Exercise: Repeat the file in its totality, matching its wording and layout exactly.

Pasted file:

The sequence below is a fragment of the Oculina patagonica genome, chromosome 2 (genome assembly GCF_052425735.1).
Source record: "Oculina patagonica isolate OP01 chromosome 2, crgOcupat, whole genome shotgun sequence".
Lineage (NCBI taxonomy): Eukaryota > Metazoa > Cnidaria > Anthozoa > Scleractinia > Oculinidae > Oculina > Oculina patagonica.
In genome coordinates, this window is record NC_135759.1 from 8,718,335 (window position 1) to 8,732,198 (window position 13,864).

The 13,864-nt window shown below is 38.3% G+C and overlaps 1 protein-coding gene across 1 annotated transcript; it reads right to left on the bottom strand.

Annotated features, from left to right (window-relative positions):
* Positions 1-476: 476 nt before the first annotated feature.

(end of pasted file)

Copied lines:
The sequence below is a fragment of the Oculina patagonica genome, chromosome 2 (genome assembly GCF_052425735.1).
Source record: "Oculina patagonica isolate OP01 chromosome 2, crgOcupat, whole genome shotgun sequence".
Lineage (NCBI taxonomy): Eukaryota > Metazoa > Cnidaria > Anthozoa > Scleractinia > Oculinidae > Oculina > Oculina patagonica.
In genome coordinates, this window is record NC_135759.1 from 8,718,335 (window position 1) to 8,732,198 (window position 13,864).

The 13,864-nt window shown below is 38.3% G+C and overlaps 1 protein-coding gene across 1 annotated transcript; it reads right to left on the bottom strand.

Annotated features, from left to right (window-relative positions):
* Positions 1-476: 476 nt before the first annotated feature.